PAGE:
If someone pens a folk song about the Peconic Bay estuary this summer it could be titled, “Where have all the jellyfish gone?”

And the answer is, nobody knows.

While jellyfish large and small are usually the bane of bathers’ and boaters’ existence in mid-August, there have been few sightings of the gelatinous zooplankton in either the bays or Long Island Sound. That holds true for the large red lion’s mane jellies and the smaller milky white sea nettles, the species seen most often in local waters.

Marine scientists can only guess why.

“It may have something to do with the water temperature or the water temperature over the winter, but we’re not sure,” said Emerson Hasbrouck, director of the Cornell Cooperative Extension marine program in Riverhead. In both cases water temperatures were found to be somewhat higher than normal.

“Water temperature controls a lot of things, so a few degrees can change many things,” including migration and reproduction, Mr. Hasbrouck said.

Salinity levels, which tend not to vary much from year to year, are of less concern, he said.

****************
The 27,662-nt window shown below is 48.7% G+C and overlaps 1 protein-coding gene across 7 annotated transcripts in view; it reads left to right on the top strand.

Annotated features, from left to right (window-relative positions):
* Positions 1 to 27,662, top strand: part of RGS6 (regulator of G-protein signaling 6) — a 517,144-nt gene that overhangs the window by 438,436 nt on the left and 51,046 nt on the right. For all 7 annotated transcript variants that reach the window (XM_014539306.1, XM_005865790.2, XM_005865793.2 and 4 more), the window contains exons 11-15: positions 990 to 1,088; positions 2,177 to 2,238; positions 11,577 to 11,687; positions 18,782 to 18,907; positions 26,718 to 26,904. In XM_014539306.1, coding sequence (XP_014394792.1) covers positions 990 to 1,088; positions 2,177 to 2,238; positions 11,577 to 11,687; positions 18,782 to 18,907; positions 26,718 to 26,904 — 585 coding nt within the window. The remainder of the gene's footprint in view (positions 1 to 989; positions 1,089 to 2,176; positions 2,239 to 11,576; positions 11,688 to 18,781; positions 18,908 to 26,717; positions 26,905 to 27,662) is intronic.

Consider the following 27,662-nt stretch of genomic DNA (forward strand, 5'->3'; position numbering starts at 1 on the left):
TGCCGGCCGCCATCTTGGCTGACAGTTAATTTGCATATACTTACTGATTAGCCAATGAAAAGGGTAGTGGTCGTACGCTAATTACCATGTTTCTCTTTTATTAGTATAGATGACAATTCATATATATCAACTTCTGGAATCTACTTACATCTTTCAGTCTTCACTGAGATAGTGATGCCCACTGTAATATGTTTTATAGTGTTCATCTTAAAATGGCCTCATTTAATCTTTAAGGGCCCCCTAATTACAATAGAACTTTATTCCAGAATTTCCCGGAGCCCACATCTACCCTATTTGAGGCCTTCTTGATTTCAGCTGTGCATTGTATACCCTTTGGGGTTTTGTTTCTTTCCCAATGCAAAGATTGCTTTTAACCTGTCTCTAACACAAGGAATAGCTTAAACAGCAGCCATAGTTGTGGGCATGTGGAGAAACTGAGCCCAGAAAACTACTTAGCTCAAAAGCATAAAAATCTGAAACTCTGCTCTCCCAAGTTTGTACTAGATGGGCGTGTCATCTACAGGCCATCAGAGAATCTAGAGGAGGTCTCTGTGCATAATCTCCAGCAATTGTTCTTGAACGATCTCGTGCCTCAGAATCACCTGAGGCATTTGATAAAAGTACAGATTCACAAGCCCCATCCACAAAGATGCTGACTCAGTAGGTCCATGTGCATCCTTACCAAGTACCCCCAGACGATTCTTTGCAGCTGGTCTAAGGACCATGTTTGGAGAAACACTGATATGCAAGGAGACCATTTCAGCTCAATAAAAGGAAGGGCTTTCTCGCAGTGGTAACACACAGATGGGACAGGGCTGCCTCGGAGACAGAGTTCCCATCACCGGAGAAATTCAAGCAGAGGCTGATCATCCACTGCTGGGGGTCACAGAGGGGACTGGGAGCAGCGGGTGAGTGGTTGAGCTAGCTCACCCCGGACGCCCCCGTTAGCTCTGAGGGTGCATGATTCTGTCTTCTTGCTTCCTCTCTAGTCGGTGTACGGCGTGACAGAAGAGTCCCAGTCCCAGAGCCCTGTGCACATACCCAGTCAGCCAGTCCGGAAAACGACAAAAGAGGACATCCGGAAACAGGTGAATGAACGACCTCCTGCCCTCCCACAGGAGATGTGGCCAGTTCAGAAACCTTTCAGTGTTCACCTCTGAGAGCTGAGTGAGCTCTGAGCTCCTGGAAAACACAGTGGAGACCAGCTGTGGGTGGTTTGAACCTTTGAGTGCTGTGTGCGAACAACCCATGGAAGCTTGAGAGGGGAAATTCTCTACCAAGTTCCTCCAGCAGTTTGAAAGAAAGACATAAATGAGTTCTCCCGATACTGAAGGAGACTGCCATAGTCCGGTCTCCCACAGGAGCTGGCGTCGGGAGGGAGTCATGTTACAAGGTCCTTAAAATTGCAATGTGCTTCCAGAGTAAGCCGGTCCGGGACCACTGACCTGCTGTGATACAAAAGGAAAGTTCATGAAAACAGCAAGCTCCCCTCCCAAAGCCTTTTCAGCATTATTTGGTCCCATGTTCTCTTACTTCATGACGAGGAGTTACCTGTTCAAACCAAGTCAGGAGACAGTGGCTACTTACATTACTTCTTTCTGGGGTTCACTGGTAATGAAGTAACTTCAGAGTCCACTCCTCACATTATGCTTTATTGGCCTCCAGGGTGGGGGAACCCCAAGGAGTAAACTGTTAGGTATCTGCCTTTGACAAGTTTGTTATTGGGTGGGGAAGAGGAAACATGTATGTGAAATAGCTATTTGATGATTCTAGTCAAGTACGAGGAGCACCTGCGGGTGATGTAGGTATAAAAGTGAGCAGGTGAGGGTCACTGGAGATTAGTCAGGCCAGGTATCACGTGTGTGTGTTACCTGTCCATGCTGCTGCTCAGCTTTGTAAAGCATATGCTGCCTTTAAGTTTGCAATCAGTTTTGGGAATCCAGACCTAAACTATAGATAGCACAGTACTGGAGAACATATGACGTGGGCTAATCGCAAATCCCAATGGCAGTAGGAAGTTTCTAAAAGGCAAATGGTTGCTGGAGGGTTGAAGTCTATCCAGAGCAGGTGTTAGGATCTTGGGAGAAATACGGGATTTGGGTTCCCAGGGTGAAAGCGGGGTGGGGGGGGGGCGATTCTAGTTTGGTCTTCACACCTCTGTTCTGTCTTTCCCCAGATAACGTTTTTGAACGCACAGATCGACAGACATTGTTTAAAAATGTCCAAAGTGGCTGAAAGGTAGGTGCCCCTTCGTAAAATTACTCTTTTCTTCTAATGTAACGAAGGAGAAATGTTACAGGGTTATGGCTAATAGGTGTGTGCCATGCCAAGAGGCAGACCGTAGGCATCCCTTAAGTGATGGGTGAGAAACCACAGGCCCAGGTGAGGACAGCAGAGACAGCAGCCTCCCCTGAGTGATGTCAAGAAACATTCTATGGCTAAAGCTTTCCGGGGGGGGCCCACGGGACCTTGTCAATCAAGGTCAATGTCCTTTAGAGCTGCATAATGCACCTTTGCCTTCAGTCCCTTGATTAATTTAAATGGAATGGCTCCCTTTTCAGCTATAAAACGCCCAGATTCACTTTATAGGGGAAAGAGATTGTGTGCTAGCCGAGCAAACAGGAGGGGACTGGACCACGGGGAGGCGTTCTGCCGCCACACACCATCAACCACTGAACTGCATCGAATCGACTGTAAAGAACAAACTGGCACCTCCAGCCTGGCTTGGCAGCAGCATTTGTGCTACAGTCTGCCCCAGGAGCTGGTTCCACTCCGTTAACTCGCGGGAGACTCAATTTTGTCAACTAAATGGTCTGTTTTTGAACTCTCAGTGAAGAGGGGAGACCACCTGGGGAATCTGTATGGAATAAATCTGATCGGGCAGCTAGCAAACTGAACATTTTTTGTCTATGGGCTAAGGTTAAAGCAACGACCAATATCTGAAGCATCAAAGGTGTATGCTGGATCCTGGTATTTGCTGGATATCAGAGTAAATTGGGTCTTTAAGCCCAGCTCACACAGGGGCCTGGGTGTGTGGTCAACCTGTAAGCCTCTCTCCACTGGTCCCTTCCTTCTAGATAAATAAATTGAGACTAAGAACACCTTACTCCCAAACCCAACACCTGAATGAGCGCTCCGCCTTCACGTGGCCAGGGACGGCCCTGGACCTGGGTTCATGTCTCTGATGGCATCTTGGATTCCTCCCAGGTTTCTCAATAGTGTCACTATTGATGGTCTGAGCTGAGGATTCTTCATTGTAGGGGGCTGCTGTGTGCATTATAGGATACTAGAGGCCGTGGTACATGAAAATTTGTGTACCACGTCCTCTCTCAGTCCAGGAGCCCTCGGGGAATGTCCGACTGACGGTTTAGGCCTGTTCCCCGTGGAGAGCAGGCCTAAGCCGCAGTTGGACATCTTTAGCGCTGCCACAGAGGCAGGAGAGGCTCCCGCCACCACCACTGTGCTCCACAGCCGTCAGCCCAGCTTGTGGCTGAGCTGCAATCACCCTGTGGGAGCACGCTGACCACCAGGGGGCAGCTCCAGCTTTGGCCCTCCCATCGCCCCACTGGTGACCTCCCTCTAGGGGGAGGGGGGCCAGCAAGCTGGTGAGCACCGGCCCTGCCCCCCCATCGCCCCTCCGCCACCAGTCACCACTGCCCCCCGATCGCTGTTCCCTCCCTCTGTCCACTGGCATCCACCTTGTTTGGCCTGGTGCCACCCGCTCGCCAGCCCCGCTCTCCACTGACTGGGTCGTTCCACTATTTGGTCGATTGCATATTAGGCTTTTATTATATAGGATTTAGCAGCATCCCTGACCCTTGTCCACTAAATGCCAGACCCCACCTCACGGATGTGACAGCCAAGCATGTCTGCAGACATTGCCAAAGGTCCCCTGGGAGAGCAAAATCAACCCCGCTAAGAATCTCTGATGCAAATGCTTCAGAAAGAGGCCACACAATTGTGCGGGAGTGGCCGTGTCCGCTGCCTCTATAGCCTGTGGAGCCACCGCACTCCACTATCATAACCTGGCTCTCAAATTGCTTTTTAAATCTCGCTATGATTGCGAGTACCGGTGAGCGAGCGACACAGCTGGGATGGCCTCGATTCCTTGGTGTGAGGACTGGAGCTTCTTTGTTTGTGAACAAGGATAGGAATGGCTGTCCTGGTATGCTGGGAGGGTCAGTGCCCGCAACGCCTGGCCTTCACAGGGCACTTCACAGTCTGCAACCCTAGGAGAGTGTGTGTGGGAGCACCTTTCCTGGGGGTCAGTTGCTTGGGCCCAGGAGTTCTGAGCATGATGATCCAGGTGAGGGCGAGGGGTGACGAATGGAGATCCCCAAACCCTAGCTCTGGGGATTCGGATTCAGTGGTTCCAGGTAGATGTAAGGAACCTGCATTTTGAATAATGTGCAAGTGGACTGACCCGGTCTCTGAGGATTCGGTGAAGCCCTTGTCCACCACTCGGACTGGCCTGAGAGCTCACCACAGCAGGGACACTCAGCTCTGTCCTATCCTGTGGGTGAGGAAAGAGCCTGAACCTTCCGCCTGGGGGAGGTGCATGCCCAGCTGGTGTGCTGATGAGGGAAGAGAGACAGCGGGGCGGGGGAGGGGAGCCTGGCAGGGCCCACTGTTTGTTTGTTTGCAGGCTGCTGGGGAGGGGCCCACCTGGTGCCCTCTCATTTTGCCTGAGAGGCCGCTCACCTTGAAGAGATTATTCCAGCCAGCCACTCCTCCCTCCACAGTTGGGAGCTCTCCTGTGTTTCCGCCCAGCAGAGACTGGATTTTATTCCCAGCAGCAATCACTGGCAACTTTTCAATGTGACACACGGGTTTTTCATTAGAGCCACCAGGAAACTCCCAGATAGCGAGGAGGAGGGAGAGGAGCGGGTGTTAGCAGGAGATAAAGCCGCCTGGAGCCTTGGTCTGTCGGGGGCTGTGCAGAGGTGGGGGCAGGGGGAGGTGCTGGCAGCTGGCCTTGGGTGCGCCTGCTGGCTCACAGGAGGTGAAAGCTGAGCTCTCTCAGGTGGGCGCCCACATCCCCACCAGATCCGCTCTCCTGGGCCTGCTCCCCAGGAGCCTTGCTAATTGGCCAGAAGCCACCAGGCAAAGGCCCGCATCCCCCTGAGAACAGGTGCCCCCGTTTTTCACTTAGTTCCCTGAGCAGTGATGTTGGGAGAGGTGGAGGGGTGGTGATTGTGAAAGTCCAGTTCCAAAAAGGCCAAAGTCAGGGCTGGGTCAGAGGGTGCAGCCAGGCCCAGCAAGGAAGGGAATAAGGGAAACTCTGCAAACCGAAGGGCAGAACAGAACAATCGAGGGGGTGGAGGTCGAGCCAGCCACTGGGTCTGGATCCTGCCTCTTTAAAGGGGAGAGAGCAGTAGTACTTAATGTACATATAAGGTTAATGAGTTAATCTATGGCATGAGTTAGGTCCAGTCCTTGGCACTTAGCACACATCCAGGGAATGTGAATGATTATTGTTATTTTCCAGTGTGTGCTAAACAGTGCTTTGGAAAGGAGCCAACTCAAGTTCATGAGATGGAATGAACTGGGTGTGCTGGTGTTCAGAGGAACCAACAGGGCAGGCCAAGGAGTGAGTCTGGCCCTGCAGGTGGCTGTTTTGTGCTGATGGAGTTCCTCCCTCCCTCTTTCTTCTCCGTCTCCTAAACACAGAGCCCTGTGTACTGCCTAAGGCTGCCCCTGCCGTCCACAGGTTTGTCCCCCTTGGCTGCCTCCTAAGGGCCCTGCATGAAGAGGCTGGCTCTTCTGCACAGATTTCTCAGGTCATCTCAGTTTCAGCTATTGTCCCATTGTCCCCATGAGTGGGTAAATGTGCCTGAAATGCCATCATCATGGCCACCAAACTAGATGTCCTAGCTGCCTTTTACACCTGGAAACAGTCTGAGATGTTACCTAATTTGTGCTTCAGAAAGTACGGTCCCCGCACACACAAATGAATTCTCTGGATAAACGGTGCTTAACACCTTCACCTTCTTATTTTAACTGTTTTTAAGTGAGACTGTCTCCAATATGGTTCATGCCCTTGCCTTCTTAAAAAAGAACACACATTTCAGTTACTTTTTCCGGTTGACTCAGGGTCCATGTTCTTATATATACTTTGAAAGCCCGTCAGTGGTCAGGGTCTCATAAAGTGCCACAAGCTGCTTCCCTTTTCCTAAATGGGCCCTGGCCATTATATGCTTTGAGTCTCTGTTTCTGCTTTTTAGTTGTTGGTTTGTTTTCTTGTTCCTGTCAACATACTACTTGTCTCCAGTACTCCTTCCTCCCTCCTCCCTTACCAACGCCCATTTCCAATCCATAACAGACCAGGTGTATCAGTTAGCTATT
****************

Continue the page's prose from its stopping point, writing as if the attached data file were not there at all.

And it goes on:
Mr. Hasbrouck said he’s never before heard of jellyfish numbers so low in his 24 years with the cooperative extension research group.

The marine program has no jellyfish research projects under way, but staffers conducting field work on other studies have noticed the dearth of jellies, Mr. Hasbrouck added. The extension program’s phone lines have not been jammed with calls questioning the jellies’ disappearance.

“Over the years we hear more about when jellyfish are in high numbers, but people don’t usually complain when the numbers are down,” he said.

He’s certainly not complaining.

“It makes it easier for our eelgrass researchers, who dive almost every day,” Mr. Hasbrouck said.

Lifeguard Ryan Farrell of Jamesport said there’s been no need to refill the vinegar container he keeps with his equipment while watching over swimmers at the Southold Town bay beach in New Suffolk. Vinegar is a common treatment for jellyfish stings.

“I’ve seen one or two this season,” he said from his chair Tuesday afternoon. That’s far from the norm.

“In mid-August, you can’t go into the water sometimes,” said Mr. Farrell, who is in his fourth year as a lifeguard.

So far this summer just one swimmer has come seeking treatment for a sting.

“We all have theories why, but it’s anybody’s guess,” Mr. Farrell said.

Nearby, Candi Jacobs of Mattituck and Jackie Rodgers of Cutchogue were catching some sun while their kids splashed about in the shallows earlier this week. They were only too happy that jellyfish stings weren’t high on their list of parental concerns.